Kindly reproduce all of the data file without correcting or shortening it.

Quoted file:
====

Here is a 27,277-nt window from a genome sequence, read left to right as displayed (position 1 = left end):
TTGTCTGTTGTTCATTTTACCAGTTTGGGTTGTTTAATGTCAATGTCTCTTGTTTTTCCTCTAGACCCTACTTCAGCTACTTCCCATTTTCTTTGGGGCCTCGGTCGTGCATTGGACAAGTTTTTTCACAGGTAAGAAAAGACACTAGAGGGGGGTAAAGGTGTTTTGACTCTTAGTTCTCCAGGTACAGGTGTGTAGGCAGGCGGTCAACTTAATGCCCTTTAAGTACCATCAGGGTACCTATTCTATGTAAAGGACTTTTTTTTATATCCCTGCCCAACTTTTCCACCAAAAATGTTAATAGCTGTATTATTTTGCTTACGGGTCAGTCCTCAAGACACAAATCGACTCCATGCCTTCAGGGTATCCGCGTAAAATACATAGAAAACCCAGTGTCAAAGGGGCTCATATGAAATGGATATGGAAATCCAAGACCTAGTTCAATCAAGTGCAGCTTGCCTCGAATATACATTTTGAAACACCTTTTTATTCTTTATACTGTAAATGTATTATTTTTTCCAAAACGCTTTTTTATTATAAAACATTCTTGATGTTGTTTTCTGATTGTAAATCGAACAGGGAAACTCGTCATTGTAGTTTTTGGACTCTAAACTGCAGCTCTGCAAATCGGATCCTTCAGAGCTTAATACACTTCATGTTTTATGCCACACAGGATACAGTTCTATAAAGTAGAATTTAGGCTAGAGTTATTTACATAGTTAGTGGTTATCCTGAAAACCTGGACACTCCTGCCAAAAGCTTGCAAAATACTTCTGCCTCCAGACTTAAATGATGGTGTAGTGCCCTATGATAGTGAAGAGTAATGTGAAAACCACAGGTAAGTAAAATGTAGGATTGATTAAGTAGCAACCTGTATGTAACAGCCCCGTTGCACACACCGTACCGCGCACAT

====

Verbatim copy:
Here is a 27,277-nt window from a genome sequence, read left to right as displayed (position 1 = left end):
TTGTCTGTTGTTCATTTTACCAGTTTGGGTTGTTTAATGTCAATGTCTCTTGTTTTTCCTCTAGACCCTACTTCAGCTACTTCCCATTTTCTTTGGGGCCTCGGTCGTGCATTGGACAAGTTTTTTCACAGGTAAGAAAAGACACTAGAGGGGGGTAAAGGTGTTTTGACTCTTAGTTCTCCAGGTACAGGTGTGTAGGCAGGCGGTCAACTTAATGCCCTTTAAGTACCATCAGGGTACCTATTCTATGTAAAGGACTTTTTTTTATATCCCTGCCCAACTTTTCCACCAAAAATGTTAATAGCTGTATTATTTTGCTTACGGGTCAGTCCTCAAGACACAAATCGACTCCATGCCTTCAGGGTATCCGCGTAAAATACATAGAAAACCCAGTGTCAAAGGGGCTCATATGAAATGGATATGGAAATCCAAGACCTAGTTCAATCAAGTGCAGCTTGCCTCGAATATACATTTTGAAACACCTTTTTATTCTTTATACTGTAAATGTATTATTTTTTCCAAAACGCTTTTTTATTATAAAACATTCTTGATGTTGTTTTCTGATTGTAAATCGAACAGGGAAACTCGTCATTGTAGTTTTTGGACTCTAAACTGCAGCTCTGCAAATCGGATCCTTCAGAGCTTAATACACTTCATGTTTTATGCCACACAGGATACAGTTCTATAAAGTAGAATTTAGGCTAGAGTTATTTACATAGTTAGTGGTTATCCTGAAAACCTGGACACTCCTGCCAAAAGCTTGCAAAATACTTCTGCCTCCAGACTTAAATGATGGTGTAGTGCCCTATGATAGTGAAGAGTAATGTGAAAACCACAGGTAAGTAAAATGTAGGATTGATTAAGTAGCAACCTGTATGTAACAGCCCCGTTGCACACACCGTACCGCGCACAT